Disciple: A Golden Celebration
The 2022 pilgrimage to Botswana included celebrating the Diocese of Botswana’s 50th anniversary
By the Rev. Miriam Saxon
What happens when you take 10 North Carolinians on a pilgrimage to Botswana?
Well, you have a fabulous time, eat way too much food and get very little sleep. (Who needs sleep? We’re in Botswana!) But you also have deeply spiritual and theological conversations with strangers who end up being new friends, even though we are geographically separated by thousands of miles. Best of all, you experience lively worship, filled with acapella and, often, spontaneous singing, and people of all ages dancing, praying and joyfully sharing their love of Jesus. What more could a good Episcopalian need or want?
[Image: The Botswana pilgrims. Photo courtesy of the Rev. Miriam Saxon]
The pilgrims departed North Carolina on September 22, and, after a week of worshiping in small parishes in Gaborone, Serowe and Francistown, we returned to Gaborone. There, we were joined by the Rt. Rev. Sam Rodman and Alice Freeman, who had flown in for the weekend to be a part of the inspiring 50th anniversary celebration of the founding of the Anglican Diocese of Botswana.
Joining our North Carolina delegation were members of Botswana’s other companion diocese from Newcastle, England, as well as a large contingent from Nashville, Tennessee. That group was comprised of Episcopalians who have worked for many years with Holy Cross Hospice, a ministry sponsored by the Diocese of Botswana.
The weekend was a mixture of celebrating the parishes in the Diocese and of the work being done within the Diocese. There were also times of pure fun, especially two evenings of entertainment, whose highlights included a contest to crown Mr. and Ms. Anglican and an amazing singing competition among the choirs from seven diocesan parishes.
That Saturday was filled with singing, laughter and a powerful homily by Bishop Rodman (page 4). We were also honored by the attendance of President Mokgweetsi Masisi, the president of Botswana, and his wife, who were there to share in the festivities. In his speech, President Masisi provided strong words of support for the Diocese’s ministries and for the leadership of the Rt. Rev. Metlha Beleme, bishop of the Diocese of Botswana.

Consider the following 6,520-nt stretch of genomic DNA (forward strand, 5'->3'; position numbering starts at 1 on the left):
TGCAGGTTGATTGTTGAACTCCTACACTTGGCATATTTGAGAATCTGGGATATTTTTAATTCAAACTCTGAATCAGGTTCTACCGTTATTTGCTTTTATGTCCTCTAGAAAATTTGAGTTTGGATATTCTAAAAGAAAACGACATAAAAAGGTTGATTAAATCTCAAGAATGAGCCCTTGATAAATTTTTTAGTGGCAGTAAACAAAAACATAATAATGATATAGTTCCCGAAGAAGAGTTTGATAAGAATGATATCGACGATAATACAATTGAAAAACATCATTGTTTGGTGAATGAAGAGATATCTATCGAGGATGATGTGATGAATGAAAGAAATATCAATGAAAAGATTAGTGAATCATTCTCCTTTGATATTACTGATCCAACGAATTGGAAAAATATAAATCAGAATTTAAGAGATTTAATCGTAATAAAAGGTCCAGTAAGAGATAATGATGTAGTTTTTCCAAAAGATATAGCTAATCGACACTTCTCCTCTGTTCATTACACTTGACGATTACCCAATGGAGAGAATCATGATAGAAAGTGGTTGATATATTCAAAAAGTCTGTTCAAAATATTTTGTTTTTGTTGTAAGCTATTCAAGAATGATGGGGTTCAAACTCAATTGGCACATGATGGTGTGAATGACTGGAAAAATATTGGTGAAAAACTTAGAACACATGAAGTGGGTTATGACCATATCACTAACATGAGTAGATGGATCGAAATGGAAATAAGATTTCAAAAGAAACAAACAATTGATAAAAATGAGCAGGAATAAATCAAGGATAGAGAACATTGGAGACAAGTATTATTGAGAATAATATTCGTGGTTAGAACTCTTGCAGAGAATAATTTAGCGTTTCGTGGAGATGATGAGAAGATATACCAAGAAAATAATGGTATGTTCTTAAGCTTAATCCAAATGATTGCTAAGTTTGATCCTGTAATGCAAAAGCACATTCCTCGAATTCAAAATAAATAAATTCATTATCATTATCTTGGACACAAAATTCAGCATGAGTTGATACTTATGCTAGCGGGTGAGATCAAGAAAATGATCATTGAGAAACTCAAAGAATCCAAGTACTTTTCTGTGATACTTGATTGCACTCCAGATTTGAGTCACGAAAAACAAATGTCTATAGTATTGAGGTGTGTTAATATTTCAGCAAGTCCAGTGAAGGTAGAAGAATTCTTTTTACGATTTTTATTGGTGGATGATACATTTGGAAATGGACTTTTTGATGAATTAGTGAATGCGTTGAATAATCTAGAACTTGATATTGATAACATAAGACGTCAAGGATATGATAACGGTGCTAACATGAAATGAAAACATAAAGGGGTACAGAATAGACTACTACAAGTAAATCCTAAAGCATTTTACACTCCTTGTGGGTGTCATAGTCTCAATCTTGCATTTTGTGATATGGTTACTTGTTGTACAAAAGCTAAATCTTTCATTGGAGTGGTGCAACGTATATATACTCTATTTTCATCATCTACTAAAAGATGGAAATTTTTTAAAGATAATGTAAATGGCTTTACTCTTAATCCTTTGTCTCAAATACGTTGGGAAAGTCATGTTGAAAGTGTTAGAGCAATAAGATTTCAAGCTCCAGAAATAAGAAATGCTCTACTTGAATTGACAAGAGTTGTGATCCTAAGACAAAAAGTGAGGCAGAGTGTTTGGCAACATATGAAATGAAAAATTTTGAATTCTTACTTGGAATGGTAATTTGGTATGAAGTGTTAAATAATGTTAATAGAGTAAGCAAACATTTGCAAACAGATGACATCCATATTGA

It was all wonderful, and the best was saved for last when the weekend of celebrations concluded on Sunday morning with the ordination of seven new priests. Most of us had never attended a five-hour worship service, and we experienced the presence of the Holy Spirit together as these men were surrounded by three bishops and a crowd of priests (five of whom were from North Carolina), and Bishop Beleme laid his hands upon them and ordained them into the ranks of the Sacred Order of Priests. This was especially meaningful to us, as these men were trained at the St. Augustine Theological School in Gabarone, a seminary that the Diocese of North Carolina supports both financially and via seminary classes taught by the Rev. Dr. Leon Spencer and the Rev. Dr. Fred Horton.
We rejoice in the ever-deepening bond between the Diocese of North Carolina and the Diocese of Botswana. We are grateful for the model of Christian hospitality taught to us by our brothers and sisters in Botswana, and we are delighted that so many new relationships have been formed.
If you have an opportunity to ask one of the 2022 pilgrims to share their experiences with you, do so. But be forewarned: Hearing our stories may make you determined to visit this amazing country and begin your own relationships with these most loving and faithful of God’s children.
Tags: North Carolina Disciple